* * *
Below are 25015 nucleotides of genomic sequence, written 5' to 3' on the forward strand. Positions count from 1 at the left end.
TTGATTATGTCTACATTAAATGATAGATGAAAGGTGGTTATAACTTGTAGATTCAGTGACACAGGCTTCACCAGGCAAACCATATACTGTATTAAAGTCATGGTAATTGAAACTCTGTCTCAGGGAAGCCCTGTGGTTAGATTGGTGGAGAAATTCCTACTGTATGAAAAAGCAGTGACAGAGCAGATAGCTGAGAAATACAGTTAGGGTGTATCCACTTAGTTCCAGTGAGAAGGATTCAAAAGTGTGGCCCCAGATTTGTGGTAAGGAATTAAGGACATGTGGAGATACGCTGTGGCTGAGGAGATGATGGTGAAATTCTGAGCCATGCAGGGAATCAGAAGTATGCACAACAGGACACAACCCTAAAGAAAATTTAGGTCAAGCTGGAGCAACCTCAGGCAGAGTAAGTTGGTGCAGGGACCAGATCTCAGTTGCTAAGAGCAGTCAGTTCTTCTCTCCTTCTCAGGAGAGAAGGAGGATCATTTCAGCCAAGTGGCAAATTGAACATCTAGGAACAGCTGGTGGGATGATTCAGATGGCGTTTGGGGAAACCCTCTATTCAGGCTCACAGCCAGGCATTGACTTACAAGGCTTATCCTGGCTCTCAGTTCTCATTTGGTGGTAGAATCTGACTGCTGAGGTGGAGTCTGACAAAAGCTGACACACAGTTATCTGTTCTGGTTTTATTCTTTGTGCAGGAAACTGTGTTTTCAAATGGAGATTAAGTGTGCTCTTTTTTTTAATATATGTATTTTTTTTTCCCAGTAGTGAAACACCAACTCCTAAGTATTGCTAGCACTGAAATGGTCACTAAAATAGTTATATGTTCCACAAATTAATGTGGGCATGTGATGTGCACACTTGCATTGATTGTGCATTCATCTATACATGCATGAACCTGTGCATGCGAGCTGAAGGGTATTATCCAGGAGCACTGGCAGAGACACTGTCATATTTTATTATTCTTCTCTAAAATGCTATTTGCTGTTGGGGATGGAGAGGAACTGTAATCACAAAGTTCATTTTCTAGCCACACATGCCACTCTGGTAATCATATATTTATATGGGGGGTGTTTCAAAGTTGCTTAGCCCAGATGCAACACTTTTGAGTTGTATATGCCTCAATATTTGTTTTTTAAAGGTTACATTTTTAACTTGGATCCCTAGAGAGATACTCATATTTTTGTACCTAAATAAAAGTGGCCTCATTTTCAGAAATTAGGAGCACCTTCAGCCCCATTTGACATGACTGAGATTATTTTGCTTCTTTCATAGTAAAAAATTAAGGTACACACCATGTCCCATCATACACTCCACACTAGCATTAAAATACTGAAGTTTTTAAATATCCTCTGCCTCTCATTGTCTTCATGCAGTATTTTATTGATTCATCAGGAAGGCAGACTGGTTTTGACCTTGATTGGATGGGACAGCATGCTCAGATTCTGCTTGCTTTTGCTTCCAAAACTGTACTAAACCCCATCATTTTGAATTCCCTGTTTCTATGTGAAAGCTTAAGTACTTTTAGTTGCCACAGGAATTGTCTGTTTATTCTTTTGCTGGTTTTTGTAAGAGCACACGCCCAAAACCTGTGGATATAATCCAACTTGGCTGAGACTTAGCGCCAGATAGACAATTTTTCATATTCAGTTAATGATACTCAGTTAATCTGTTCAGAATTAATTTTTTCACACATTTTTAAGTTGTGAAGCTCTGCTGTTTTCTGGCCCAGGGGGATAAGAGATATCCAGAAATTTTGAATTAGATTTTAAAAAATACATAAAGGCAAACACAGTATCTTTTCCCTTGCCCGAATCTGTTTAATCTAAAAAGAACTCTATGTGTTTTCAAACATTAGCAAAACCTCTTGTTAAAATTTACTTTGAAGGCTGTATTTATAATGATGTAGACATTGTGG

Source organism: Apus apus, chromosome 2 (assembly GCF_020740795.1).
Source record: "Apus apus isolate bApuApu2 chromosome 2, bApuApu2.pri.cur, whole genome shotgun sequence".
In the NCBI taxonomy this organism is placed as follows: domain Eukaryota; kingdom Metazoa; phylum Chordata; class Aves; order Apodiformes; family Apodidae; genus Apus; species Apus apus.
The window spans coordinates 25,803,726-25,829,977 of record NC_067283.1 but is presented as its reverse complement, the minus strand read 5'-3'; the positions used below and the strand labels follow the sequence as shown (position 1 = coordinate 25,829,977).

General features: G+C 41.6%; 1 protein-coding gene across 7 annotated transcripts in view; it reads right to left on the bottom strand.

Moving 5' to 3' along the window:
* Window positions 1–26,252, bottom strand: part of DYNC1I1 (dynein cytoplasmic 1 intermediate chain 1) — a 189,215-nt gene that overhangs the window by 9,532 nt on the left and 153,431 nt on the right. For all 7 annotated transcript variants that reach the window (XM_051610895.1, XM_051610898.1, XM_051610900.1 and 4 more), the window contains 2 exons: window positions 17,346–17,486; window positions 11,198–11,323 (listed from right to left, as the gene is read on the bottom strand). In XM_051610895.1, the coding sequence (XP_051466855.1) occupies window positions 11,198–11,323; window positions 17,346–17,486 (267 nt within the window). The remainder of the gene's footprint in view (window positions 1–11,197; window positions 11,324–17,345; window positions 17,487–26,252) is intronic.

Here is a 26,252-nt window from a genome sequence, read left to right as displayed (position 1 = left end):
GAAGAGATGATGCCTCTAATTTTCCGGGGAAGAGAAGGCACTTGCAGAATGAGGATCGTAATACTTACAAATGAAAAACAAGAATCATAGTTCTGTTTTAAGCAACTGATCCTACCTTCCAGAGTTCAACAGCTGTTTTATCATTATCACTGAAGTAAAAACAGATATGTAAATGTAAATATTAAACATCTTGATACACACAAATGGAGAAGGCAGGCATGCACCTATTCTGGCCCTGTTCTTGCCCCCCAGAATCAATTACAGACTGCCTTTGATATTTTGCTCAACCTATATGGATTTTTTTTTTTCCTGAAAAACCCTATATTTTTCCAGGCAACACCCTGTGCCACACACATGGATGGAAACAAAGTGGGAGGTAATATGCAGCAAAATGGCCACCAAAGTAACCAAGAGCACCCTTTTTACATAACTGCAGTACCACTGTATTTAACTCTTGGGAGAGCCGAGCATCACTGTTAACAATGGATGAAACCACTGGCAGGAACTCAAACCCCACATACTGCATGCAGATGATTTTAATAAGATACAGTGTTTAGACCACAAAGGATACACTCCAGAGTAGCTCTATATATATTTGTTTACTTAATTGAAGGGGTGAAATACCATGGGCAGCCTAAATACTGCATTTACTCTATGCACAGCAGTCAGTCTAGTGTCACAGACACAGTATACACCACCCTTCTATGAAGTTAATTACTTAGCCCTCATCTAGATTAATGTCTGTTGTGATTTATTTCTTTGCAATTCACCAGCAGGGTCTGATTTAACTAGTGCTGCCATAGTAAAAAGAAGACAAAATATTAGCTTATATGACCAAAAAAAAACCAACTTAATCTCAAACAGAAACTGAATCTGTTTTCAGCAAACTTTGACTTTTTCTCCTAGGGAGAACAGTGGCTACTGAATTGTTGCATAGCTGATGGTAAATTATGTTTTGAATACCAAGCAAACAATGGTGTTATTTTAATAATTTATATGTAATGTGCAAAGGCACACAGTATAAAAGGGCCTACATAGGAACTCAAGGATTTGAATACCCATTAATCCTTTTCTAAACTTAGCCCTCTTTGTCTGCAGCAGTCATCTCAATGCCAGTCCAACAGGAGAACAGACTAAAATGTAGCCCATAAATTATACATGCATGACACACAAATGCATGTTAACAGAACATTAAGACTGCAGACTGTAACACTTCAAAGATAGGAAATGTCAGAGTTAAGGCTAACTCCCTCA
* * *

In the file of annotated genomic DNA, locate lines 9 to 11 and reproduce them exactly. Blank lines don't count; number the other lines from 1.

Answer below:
* Window positions 1–26,252, bottom strand: part of DYNC1I1 (dynein cytoplasmic 1 intermediate chain 1) — a 189,215-nt gene that overhangs the window by 9,532 nt on the left and 153,431 nt on the right. For all 7 annotated transcript variants that reach the window (XM_051610895.1, XM_051610898.1, XM_051610900.1 and 4 more), the window contains 2 exons: window positions 17,346–17,486; window positions 11,198–11,323 (listed from right to left, as the gene is read on the bottom strand). In XM_051610895.1, the coding sequence (XP_051466855.1) occupies window positions 11,198–11,323; window positions 17,346–17,486 (267 nt within the window). The remainder of the gene's footprint in view (window positions 1–11,197; window positions 11,324–17,345; window positions 17,487–26,252) is intronic.

Here is a 26,252-nt window from a genome sequence, read left to right as displayed (position 1 = left end):
GAAGAGATGATGCCTCTAATTTTCCGGGGAAGAGAAGGCACTTGCAGAATGAGGATCGTAATACTTACAAATGAAAAACAAGAATCATAGTTCTGTTTTAAGCAACTGATCCTACCTTCCAGAGTTCAACAGCTGTTTTATCATTATCACTGAAGTAAAAACAGATATGTAAATGTAAATATTAAACATCTTGATACACACAAATGGAGAAGGCAGGCATGCACCTATTCTGGCCCTGTTCTTGCCCCCCAGAATCAATTACAGACTGCCTTTGATATTTTGCTCAACCTATATGGATTTTTTTTTTTCCTGAAAAACCCTATATTTTTCCAGGCAACACCCTGTGCCACACACATGGATGGAAACAAAGTGGGAGGTAATATGCAGCAAAATGGCCACCAAAGTAACCAAGAGCACCCTTTTTACATAACTGCAGTACCACTGTATTTAACTCTTGGGAGAGCCGAGCATCACTGTTAACAATGGATGAAACCACTGGCAGGAACTCAAACCCCACATACTGCATGCAGATGATTTTAATAAGATACAGTGTTTAGACCACAAAGGATACACTCCAGAGTAGCTCTATATATATTTGTTTACTTAATTGAAGGGGTGAAATACCATGGGCAGCCTAAATACTGCATTTACTCTATGCACAGCAGTCAGTCTAGTGTCACAGACACAGTATACACCACCCTTCTATGAAGTTAATTACTTAGCCCTCATCTAGATTAATGTCTGTTGTGATTTATTTCTTTGCAATTCACCAGCAGGGTCTGATTTAACTAGTGCTGCCATAGTAAAAAGAAGACAAAATATTAGCTTATATGACCAAAAAAAAACCAACTTAATCTCAAACAGAAACTGAATCTGTTTTCAGCAAACTTTGACTTTTTCTCCTAGGGAGAACAGTGGCTACTGAATTGTTGCATAGCTGATGGTAAATTATGTTTTGAATACCAAGCAAACAATGGTGTTATTTTAATAATTTATATGTAATGTGCAAAGGCACACAGTATAAAAGGGCCTACATAGGAACTCAAGGATTTGAATACCCATTAATCCTTTTCTAAACTTAGCCCTCTTTGTCTGCAGCAGTCATCTCAATGCCAGTCCAACAGGAGAACAGACTAAAATGTAGCCCATAAATTATACATGCATGACACACAAATGCATGTTAACAGAACATTAAGACTGCAGACTGTAACACTTCAAAGATAGGAAATGTCAGAGTTAAGGCTAACTCCCTCA